Gen Z and the Rise of “Dark Social”

In Vogue Business, Lucy Maguire writes, “Gen Z is reinventing social media marketing.” Maguire suggests that “brands should evolve their marketing strategies and reconsider platforms to reach younger audiences.”

“smiles,” © 2009 Alex, used under a Creative Commons Attribution license.

“Young people aged 16 to 24 spent an average of seven hours per day online in 2019, three of which were spent exclusively on social media, according to GlobalWebIndex,” writes Maguire. “But in markets like the US, growth on platforms like Twitter, Snapchat and Facebook is slowing, while newcomer TikTok grew rapidly in 2019.”

So, how do we reach Gen Z, “who account for 40 per cent of global consumers as of this year”?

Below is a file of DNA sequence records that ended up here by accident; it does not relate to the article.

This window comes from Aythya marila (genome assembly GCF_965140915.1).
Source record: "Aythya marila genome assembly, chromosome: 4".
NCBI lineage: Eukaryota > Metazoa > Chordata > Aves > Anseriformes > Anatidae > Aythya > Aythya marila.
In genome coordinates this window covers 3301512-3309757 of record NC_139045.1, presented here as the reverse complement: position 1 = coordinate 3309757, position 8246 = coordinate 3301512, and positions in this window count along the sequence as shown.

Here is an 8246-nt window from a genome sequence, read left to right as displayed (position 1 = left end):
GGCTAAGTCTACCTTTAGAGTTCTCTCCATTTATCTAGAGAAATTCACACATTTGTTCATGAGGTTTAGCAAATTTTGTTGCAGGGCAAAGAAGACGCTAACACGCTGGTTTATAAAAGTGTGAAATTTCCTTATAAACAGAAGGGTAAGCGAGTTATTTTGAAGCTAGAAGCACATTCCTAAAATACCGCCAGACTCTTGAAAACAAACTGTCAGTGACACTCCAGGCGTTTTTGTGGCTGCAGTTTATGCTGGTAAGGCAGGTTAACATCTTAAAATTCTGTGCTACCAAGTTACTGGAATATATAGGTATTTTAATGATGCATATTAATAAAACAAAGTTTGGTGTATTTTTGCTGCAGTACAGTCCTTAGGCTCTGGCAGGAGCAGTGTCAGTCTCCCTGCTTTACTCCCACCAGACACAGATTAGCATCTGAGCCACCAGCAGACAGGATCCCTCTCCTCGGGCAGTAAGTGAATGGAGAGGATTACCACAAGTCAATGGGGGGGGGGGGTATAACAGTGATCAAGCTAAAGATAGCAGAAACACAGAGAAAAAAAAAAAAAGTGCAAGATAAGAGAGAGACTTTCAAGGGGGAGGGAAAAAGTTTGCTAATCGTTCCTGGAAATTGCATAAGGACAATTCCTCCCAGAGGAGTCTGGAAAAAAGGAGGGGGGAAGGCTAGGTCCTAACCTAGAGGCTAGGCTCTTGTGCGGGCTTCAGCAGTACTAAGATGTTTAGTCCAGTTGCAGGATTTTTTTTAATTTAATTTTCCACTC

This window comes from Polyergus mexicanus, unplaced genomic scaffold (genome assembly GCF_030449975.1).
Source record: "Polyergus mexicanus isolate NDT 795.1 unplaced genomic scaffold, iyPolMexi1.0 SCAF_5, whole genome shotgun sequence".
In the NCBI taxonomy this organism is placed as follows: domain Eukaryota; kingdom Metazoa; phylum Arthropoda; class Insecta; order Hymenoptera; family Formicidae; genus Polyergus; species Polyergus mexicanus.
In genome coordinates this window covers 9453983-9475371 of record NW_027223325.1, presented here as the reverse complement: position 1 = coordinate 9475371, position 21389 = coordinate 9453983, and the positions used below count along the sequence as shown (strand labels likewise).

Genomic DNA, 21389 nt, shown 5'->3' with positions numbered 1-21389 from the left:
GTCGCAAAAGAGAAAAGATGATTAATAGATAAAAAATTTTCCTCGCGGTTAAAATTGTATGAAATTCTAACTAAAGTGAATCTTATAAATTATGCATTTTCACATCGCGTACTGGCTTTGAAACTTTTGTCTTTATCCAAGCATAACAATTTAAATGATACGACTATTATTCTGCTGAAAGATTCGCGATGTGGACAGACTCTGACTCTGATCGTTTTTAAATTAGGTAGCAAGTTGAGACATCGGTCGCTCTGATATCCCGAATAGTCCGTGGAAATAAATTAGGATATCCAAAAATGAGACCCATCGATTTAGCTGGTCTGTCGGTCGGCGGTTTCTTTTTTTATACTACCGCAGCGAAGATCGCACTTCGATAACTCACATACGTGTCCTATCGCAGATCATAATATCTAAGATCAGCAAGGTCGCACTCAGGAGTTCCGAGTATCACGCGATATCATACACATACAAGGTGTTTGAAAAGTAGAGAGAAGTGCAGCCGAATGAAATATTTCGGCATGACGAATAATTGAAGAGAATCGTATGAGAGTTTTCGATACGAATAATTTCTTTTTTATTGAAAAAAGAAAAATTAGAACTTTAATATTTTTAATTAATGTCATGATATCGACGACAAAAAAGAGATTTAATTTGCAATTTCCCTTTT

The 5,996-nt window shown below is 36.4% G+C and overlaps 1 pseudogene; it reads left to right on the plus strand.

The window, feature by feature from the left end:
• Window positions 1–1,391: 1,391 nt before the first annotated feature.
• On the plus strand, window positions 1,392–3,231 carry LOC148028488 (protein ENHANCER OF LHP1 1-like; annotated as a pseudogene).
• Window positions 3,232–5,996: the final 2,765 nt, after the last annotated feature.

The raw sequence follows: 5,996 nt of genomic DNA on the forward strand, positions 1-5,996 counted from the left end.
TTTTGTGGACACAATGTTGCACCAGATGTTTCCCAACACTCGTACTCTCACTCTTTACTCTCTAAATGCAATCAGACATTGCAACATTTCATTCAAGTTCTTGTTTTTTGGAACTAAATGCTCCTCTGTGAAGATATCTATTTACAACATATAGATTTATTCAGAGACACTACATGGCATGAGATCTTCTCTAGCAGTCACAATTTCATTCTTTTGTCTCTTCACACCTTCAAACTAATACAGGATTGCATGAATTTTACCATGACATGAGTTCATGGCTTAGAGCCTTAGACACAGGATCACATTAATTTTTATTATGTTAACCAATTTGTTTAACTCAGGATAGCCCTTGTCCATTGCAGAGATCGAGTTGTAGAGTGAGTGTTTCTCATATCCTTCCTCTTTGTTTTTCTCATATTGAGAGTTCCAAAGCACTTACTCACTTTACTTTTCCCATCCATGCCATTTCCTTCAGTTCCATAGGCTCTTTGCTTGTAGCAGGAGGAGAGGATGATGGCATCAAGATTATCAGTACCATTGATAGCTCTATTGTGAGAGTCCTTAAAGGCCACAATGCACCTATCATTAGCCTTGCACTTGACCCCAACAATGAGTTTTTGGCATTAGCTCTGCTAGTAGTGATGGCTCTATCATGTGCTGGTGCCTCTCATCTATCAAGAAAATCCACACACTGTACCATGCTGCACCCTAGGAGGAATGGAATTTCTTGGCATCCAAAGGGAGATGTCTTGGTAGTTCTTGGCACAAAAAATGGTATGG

Below, we highlight one of Maguire’s examples. You can read the rest here.

The rise of dark social

Due to concerns over cancel culture and privacy, Gen Z is moving away from open and exposed networks to more private platforms to share content. “Dark social” networking sees users sharing content via private messaging apps or encrypted channels like WhatsApp and Telegram. It is difficult for brands to trace traffic that comes from such social networks.

‘The reality is, there’s probably a lot more brand advocates for a company than they first realised because they can’t trace a lot of the traffic to where the discussions are taking place,’ says GlobalWebIndex trends manager Chase Buckle. This could mean brands need to both invest their digital media dollars in larger-scale awareness campaigns on Facebook and Instagram, as well as in ‘below-the-line’ campaigns: easily shareable digital content that leads to traction on private messaging apps … “

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